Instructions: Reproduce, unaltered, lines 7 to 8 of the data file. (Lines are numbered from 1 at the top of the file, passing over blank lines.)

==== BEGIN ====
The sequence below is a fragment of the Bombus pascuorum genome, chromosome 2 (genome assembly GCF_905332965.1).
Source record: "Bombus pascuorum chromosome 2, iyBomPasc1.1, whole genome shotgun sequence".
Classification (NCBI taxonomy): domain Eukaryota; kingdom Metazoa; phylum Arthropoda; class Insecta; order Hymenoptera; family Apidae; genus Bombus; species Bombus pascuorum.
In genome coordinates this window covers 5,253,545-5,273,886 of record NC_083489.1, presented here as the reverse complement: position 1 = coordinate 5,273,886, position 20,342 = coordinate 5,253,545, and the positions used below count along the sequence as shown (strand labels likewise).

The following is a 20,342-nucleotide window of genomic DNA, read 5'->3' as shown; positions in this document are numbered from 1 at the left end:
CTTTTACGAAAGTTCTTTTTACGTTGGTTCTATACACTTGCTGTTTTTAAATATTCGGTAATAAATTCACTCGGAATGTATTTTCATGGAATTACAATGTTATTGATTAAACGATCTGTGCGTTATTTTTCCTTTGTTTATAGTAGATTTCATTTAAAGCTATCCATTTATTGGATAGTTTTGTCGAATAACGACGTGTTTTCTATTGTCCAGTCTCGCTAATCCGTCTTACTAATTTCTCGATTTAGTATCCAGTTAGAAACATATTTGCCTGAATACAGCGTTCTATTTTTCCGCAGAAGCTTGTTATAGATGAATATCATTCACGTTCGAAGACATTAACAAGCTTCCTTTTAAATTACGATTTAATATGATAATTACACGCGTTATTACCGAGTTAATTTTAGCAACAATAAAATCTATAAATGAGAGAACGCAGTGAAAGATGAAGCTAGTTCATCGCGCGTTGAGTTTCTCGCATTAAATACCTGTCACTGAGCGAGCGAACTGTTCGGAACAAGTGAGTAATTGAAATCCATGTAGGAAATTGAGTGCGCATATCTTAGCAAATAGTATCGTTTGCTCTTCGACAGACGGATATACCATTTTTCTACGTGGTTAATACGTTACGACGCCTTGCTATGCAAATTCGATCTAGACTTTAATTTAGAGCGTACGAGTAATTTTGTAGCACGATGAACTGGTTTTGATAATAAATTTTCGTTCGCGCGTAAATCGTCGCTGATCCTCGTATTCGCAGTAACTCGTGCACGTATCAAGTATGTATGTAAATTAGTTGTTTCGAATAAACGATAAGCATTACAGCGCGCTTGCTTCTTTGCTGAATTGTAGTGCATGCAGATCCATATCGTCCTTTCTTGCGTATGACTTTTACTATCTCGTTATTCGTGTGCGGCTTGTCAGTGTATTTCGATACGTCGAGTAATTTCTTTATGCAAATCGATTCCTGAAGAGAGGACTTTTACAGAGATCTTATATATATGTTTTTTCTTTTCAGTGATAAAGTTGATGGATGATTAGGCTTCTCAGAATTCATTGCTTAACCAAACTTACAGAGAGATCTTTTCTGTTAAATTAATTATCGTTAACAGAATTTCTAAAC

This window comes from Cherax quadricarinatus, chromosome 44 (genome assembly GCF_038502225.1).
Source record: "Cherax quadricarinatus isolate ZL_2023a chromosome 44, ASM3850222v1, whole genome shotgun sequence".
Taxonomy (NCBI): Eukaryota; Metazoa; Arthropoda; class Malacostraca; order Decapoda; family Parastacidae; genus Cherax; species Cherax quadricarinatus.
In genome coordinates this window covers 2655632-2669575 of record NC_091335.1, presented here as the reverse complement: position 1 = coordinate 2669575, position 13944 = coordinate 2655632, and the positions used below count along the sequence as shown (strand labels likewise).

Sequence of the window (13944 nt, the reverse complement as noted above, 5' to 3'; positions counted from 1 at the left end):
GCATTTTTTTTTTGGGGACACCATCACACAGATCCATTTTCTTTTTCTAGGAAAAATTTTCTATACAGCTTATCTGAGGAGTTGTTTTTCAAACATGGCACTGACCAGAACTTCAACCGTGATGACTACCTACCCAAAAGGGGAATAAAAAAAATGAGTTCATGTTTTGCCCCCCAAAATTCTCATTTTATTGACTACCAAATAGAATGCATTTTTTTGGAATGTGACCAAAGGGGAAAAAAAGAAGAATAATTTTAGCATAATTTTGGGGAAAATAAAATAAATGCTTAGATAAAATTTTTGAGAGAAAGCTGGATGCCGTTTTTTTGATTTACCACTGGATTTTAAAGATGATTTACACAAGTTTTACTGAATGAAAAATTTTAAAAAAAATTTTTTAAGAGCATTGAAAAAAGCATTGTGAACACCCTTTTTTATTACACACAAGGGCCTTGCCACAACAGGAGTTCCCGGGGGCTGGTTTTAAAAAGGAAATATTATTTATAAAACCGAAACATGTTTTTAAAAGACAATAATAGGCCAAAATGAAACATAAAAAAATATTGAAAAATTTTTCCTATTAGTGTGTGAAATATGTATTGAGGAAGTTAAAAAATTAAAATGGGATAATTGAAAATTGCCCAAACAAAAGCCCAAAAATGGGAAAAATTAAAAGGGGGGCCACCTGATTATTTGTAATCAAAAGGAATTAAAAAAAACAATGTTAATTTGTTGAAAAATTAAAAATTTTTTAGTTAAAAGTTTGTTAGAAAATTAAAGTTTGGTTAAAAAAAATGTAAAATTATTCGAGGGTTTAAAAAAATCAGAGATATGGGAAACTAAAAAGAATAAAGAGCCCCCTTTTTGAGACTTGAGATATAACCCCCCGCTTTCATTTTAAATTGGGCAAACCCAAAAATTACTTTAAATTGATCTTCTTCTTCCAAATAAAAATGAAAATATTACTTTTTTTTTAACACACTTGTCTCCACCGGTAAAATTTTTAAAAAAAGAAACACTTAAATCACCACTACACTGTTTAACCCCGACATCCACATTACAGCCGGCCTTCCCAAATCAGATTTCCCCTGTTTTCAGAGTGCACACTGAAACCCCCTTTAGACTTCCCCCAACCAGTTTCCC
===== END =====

This window comes from Cherax quadricarinatus, chromosome 44 (genome assembly GCF_038502225.1).
Source record: "Cherax quadricarinatus isolate ZL_2023a chromosome 44, ASM3850222v1, whole genome shotgun sequence".